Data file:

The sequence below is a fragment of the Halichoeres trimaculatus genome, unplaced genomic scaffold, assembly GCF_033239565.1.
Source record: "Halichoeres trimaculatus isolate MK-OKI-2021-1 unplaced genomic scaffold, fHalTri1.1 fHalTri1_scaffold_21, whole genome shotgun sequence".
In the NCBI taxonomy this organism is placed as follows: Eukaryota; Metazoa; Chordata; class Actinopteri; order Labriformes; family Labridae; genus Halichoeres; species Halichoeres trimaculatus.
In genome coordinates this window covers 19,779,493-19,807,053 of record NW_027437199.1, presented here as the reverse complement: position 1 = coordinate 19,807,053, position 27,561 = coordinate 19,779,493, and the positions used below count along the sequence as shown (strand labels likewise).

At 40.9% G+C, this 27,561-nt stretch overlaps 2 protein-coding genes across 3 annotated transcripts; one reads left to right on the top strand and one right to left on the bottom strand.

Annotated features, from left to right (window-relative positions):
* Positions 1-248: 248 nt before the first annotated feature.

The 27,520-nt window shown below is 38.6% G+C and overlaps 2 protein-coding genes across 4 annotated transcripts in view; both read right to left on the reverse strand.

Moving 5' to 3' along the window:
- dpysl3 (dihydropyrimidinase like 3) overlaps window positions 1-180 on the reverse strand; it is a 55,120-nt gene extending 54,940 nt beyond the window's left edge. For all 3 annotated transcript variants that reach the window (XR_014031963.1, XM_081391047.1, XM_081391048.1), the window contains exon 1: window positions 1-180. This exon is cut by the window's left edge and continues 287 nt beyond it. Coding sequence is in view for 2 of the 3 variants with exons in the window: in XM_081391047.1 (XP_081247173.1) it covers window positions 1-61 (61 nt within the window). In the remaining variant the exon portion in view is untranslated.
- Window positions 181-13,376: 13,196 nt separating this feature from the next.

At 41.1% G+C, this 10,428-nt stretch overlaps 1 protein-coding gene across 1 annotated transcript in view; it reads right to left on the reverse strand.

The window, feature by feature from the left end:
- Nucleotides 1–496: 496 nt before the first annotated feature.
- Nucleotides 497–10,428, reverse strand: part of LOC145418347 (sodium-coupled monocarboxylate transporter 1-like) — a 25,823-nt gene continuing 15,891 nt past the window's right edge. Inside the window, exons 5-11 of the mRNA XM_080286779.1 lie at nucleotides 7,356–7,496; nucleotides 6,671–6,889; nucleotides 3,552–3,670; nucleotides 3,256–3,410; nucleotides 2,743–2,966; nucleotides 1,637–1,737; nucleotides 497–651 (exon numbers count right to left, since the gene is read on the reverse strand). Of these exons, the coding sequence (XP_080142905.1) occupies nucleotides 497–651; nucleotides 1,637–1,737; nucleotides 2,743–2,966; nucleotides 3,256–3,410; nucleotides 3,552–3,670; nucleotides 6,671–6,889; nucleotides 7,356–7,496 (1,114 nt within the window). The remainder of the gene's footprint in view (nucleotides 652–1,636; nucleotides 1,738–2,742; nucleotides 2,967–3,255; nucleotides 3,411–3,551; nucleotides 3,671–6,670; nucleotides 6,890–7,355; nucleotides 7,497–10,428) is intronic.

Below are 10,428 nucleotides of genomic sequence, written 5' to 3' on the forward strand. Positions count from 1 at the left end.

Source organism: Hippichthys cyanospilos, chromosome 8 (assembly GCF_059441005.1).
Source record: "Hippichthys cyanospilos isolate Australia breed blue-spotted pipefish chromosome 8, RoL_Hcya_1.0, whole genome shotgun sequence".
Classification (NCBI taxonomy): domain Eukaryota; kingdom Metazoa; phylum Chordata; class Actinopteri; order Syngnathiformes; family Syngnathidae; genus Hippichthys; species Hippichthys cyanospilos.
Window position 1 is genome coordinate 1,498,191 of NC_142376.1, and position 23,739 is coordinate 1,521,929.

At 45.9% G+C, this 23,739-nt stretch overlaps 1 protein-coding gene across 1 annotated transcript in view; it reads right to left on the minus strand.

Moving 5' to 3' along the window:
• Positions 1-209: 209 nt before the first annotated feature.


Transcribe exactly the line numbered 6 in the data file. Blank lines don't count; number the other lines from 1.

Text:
Annotated features, from left to right (window-relative positions):